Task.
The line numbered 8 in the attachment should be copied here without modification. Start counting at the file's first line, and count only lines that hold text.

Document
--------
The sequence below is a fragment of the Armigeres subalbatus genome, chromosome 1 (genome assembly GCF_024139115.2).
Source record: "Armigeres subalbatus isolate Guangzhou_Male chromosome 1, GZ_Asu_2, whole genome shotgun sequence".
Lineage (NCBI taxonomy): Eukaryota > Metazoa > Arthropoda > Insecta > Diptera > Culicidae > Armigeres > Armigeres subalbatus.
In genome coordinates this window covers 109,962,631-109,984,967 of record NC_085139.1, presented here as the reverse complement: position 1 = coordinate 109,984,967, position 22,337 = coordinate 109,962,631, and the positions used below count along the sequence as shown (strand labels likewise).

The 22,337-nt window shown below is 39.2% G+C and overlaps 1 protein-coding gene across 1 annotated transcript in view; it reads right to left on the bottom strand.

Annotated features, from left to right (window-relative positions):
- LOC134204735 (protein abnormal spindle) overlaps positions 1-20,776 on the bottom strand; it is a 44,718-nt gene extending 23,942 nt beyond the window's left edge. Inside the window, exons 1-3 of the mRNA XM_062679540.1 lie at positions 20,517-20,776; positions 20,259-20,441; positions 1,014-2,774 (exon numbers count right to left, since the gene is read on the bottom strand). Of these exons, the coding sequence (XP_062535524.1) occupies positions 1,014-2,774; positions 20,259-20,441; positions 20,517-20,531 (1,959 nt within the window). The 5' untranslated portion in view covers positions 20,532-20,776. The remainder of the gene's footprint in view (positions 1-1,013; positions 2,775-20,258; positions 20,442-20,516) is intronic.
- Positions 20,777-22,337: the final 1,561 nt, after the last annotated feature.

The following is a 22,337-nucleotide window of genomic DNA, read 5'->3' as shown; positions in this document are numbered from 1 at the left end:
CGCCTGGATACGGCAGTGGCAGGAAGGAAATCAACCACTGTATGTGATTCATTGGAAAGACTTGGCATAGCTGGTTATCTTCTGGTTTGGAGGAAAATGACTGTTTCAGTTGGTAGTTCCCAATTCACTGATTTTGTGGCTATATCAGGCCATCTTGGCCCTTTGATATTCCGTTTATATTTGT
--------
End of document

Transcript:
- Positions 20,777-22,337: the final 1,561 nt, after the last annotated feature.